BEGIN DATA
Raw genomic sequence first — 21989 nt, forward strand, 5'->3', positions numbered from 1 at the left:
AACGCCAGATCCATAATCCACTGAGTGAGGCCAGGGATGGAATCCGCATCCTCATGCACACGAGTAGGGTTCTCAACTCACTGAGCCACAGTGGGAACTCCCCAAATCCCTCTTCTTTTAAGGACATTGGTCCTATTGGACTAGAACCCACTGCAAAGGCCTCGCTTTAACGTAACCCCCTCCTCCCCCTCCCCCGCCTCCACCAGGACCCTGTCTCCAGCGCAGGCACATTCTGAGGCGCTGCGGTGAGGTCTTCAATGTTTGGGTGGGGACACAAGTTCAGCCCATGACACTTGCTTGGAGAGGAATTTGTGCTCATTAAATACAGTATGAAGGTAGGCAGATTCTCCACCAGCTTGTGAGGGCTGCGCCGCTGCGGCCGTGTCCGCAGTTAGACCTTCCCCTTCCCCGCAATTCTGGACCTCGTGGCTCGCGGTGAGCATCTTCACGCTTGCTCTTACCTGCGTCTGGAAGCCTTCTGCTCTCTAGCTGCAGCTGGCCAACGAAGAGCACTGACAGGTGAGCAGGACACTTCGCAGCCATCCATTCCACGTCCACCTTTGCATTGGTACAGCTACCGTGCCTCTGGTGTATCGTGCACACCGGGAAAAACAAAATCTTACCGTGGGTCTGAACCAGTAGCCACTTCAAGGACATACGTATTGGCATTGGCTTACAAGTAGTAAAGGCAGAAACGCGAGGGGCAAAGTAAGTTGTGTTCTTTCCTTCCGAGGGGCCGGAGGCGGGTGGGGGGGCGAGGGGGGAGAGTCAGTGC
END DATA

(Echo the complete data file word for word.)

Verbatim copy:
Raw genomic sequence first — 21989 nt, forward strand, 5'->3', positions numbered from 1 at the left:
AACGCCAGATCCATAATCCACTGAGTGAGGCCAGGGATGGAATCCGCATCCTCATGCACACGAGTAGGGTTCTCAACTCACTGAGCCACAGTGGGAACTCCCCAAATCCCTCTTCTTTTAAGGACATTGGTCCTATTGGACTAGAACCCACTGCAAAGGCCTCGCTTTAACGTAACCCCCTCCTCCCCCTCCCCCGCCTCCACCAGGACCCTGTCTCCAGCGCAGGCACATTCTGAGGCGCTGCGGTGAGGTCTTCAATGTTTGGGTGGGGACACAAGTTCAGCCCATGACACTTGCTTGGAGAGGAATTTGTGCTCATTAAATACAGTATGAAGGTAGGCAGATTCTCCACCAGCTTGTGAGGGCTGCGCCGCTGCGGCCGTGTCCGCAGTTAGACCTTCCCCTTCCCCGCAATTCTGGACCTCGTGGCTCGCGGTGAGCATCTTCACGCTTGCTCTTACCTGCGTCTGGAAGCCTTCTGCTCTCTAGCTGCAGCTGGCCAACGAAGAGCACTGACAGGTGAGCAGGACACTTCGCAGCCATCCATTCCACGTCCACCTTTGCATTGGTACAGCTACCGTGCCTCTGGTGTATCGTGCACACCGGGAAAAACAAAATCTTACCGTGGGTCTGAACCAGTAGCCACTTCAAGGACATACGTATTGGCATTGGCTTACAAGTAGTAAAGGCAGAAACGCGAGGGGCAAAGTAAGTTGTGTTCTTTCCTTCCGAGGGGCCGGAGGCGGGTGGGGGGGCGAGGGGGGAGAGTCAGTGC